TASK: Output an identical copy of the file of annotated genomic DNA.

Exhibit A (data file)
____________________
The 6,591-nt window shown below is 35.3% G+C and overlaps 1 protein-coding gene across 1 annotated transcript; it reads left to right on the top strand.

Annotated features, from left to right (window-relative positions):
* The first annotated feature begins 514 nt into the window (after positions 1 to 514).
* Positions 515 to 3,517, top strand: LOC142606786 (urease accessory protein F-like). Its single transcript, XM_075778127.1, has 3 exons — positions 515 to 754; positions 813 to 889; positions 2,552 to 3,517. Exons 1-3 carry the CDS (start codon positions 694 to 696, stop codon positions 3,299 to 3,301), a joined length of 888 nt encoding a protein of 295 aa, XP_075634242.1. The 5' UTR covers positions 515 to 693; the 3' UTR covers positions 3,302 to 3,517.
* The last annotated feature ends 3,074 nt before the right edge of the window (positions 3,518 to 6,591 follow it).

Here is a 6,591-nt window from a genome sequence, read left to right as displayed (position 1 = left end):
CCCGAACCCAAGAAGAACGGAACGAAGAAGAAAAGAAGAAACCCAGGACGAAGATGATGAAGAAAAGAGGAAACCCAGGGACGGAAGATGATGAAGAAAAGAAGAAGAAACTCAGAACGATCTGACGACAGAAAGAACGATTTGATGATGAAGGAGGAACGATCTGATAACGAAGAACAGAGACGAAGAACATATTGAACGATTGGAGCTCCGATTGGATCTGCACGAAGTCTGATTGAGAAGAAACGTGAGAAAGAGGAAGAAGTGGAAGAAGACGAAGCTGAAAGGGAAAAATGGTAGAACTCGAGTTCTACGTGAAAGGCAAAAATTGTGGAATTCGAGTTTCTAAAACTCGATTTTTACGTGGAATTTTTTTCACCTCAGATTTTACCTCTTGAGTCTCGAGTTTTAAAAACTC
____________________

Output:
The 6,591-nt window shown below is 35.3% G+C and overlaps 1 protein-coding gene across 1 annotated transcript; it reads left to right on the top strand.

Annotated features, from left to right (window-relative positions):
* The first annotated feature begins 514 nt into the window (after positions 1 to 514).
* Positions 515 to 3,517, top strand: LOC142606786 (urease accessory protein F-like). Its single transcript, XM_075778127.1, has 3 exons — positions 515 to 754; positions 813 to 889; positions 2,552 to 3,517. Exons 1-3 carry the CDS (start codon positions 694 to 696, stop codon positions 3,299 to 3,301), a joined length of 888 nt encoding a protein of 295 aa, XP_075634242.1. The 5' UTR covers positions 515 to 693; the 3' UTR covers positions 3,302 to 3,517.
* The last annotated feature ends 3,074 nt before the right edge of the window (positions 3,518 to 6,591 follow it).

Here is a 6,591-nt window from a genome sequence, read left to right as displayed (position 1 = left end):
CCCGAACCCAAGAAGAACGGAACGAAGAAGAAAAGAAGAAACCCAGGACGAAGATGATGAAGAAAAGAGGAAACCCAGGGACGGAAGATGATGAAGAAAAGAAGAAGAAACTCAGAACGATCTGACGACAGAAAGAACGATTTGATGATGAAGGAGGAACGATCTGATAACGAAGAACAGAGACGAAGAACATATTGAACGATTGGAGCTCCGATTGGATCTGCACGAAGTCTGATTGAGAAGAAACGTGAGAAAGAGGAAGAAGTGGAAGAAGACGAAGCTGAAAGGGAAAAATGGTAGAACTCGAGTTCTACGTGAAAGGCAAAAATTGTGGAATTCGAGTTTCTAAAACTCGATTTTTACGTGGAATTTTTTTCACCTCAGATTTTACCTCTTGAGTCTCGAGTTTTAAAAACTC